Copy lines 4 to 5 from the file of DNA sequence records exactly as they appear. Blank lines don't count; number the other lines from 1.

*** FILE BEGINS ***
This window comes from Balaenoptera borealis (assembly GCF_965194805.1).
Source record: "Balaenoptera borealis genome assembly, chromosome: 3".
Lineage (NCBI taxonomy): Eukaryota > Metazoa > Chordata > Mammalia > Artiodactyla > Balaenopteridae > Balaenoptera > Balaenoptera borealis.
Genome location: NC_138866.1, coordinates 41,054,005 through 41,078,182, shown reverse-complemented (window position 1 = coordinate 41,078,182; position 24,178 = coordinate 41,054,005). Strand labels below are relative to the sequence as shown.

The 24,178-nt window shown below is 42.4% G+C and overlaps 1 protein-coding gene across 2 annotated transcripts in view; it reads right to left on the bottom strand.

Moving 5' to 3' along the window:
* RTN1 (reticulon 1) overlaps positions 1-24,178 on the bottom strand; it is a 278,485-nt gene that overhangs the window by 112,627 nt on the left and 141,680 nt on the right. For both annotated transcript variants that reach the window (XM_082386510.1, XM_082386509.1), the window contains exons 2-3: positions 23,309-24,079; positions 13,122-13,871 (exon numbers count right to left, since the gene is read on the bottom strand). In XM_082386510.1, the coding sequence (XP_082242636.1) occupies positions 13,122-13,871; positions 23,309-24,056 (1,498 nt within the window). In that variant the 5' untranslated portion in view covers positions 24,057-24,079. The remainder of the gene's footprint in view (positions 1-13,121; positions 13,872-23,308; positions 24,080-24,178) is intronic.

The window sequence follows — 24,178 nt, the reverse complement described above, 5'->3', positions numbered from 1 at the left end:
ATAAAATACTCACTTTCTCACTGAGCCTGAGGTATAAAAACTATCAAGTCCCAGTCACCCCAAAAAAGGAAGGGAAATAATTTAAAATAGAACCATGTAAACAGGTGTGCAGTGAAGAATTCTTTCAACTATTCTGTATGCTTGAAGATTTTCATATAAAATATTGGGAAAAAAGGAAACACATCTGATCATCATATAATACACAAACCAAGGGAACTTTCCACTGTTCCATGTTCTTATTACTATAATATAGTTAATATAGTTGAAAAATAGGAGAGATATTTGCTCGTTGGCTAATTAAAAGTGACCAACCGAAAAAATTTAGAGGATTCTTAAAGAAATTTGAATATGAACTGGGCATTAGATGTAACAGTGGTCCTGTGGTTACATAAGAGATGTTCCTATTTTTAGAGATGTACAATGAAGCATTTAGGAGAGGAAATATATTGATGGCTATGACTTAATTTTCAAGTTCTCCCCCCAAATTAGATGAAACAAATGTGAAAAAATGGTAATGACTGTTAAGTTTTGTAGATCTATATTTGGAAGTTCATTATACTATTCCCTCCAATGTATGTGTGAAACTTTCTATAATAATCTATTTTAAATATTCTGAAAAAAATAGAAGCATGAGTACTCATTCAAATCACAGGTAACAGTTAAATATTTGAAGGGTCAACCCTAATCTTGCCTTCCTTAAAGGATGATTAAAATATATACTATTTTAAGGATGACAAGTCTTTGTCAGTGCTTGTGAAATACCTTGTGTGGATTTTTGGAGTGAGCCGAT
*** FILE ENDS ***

Genome location: NC_138866.1, coordinates 41,054,005 through 41,078,182, shown reverse-complemented (window position 1 = coordinate 41,078,182; position 24,178 = coordinate 41,054,005). Strand labels below are relative to the sequence as shown.

The 24,178-nt window shown below is 42.4% G+C and overlaps 1 protein-coding gene across 2 annotated transcripts in view; it reads right to left on the bottom strand.